Ethanol-induced developmental neurodegeneration in secretin receptor-deficient mice

Dong Woo Hwang, Bennet Givens, Ichiko Nishijima

Research output: Contribution to journalArticlepeer-review

11 Citations (Scopus)


Alcohol exposure during brain development induces neuronal cell death in the brain. Several neuroactive peptides have been shown to protect against alcohol-induced cell death. Secretin is a peptide hormone, and the secretin receptor is expressed in the gut and the brain. To explore a potential role of secretin signal against ethanol neurotoxicity during brain development, secretin receptor-deficient mice were exposed to ethanol on postnatal day 4. We identified significant ethanol-induced apoptosis in the external granular layer of the secretin receptor-deficient cerebellum and in the striatum after ethanol treatment. During the early postnatal period, there is a proliferation of granular cell progenitors that reside in the external granular layer. The results suggest that secretin signal plays a neuroprotective role of neuronal progenitor cells against the neurotoxicity of ethanol.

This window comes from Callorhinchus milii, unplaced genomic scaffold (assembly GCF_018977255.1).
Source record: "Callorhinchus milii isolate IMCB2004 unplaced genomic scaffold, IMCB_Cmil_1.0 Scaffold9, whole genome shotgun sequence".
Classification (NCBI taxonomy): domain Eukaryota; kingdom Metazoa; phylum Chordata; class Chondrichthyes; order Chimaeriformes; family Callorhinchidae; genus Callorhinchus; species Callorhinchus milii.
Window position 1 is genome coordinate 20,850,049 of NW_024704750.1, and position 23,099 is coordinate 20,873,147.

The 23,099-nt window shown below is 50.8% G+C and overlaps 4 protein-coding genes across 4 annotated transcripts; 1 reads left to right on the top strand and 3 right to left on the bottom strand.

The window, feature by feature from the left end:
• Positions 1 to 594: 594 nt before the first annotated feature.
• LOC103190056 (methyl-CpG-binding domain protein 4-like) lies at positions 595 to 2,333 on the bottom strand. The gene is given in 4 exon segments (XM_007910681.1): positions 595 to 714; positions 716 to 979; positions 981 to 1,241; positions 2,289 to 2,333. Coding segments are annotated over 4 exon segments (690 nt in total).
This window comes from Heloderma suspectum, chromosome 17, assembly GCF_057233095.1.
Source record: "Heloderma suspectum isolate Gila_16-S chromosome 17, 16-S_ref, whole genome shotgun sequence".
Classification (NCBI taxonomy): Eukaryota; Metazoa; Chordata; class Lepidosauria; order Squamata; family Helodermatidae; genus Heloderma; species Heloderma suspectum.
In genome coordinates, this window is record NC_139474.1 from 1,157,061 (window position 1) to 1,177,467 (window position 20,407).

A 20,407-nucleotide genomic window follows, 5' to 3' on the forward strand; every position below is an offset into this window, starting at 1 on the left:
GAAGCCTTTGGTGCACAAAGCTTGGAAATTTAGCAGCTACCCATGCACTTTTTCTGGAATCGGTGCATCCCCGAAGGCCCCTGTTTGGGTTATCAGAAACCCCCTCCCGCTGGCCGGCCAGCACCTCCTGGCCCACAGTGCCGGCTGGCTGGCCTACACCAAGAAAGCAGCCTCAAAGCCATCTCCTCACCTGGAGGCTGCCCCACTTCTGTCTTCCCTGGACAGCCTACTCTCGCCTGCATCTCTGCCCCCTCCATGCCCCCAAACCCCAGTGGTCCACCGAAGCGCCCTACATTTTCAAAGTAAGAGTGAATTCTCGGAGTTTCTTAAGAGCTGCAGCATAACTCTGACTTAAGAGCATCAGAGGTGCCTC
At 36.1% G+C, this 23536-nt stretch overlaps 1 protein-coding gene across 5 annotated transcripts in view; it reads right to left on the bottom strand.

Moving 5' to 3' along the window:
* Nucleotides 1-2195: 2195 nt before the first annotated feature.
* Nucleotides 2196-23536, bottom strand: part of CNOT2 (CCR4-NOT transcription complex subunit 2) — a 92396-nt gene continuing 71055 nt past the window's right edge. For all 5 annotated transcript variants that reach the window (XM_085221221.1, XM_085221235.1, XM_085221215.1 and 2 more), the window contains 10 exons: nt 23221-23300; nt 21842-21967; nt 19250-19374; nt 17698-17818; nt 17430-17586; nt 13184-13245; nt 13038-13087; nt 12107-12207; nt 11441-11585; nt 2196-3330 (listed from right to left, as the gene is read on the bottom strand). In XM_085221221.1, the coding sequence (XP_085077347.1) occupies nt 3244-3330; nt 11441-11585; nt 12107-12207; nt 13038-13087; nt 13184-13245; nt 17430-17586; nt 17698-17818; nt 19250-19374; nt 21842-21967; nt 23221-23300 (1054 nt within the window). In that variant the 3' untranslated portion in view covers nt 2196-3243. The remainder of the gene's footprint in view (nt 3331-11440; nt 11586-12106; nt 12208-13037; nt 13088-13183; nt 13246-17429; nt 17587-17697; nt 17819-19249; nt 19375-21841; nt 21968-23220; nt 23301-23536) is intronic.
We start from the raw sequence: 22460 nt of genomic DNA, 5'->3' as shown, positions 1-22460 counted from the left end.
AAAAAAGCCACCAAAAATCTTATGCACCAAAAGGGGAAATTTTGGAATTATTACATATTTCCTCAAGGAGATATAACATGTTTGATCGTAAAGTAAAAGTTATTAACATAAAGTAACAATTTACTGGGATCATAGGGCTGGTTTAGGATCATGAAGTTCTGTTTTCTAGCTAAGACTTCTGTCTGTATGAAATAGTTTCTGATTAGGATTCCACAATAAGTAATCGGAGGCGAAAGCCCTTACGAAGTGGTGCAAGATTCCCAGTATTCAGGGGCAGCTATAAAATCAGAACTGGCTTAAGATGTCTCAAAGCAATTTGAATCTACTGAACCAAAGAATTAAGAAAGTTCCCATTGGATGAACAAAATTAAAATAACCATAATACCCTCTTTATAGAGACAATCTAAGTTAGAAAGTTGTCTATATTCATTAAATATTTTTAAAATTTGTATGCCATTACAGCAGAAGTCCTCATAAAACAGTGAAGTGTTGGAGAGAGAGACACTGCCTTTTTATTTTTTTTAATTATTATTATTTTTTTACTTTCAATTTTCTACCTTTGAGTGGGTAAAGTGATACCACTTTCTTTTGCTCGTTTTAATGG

Original languageEnglish
Pages (from-to)698-701
Number of pages4
Issue number7
Publication statusPublished - 2009 May 6
Externally publishedYes


  • Cerebellum
  • Developing brain
  • External granular layer
  • Fetal alcohol syndrome
  • Secretin
  • Striatum

ASJC Scopus subject areas

  • Neuroscience(all)


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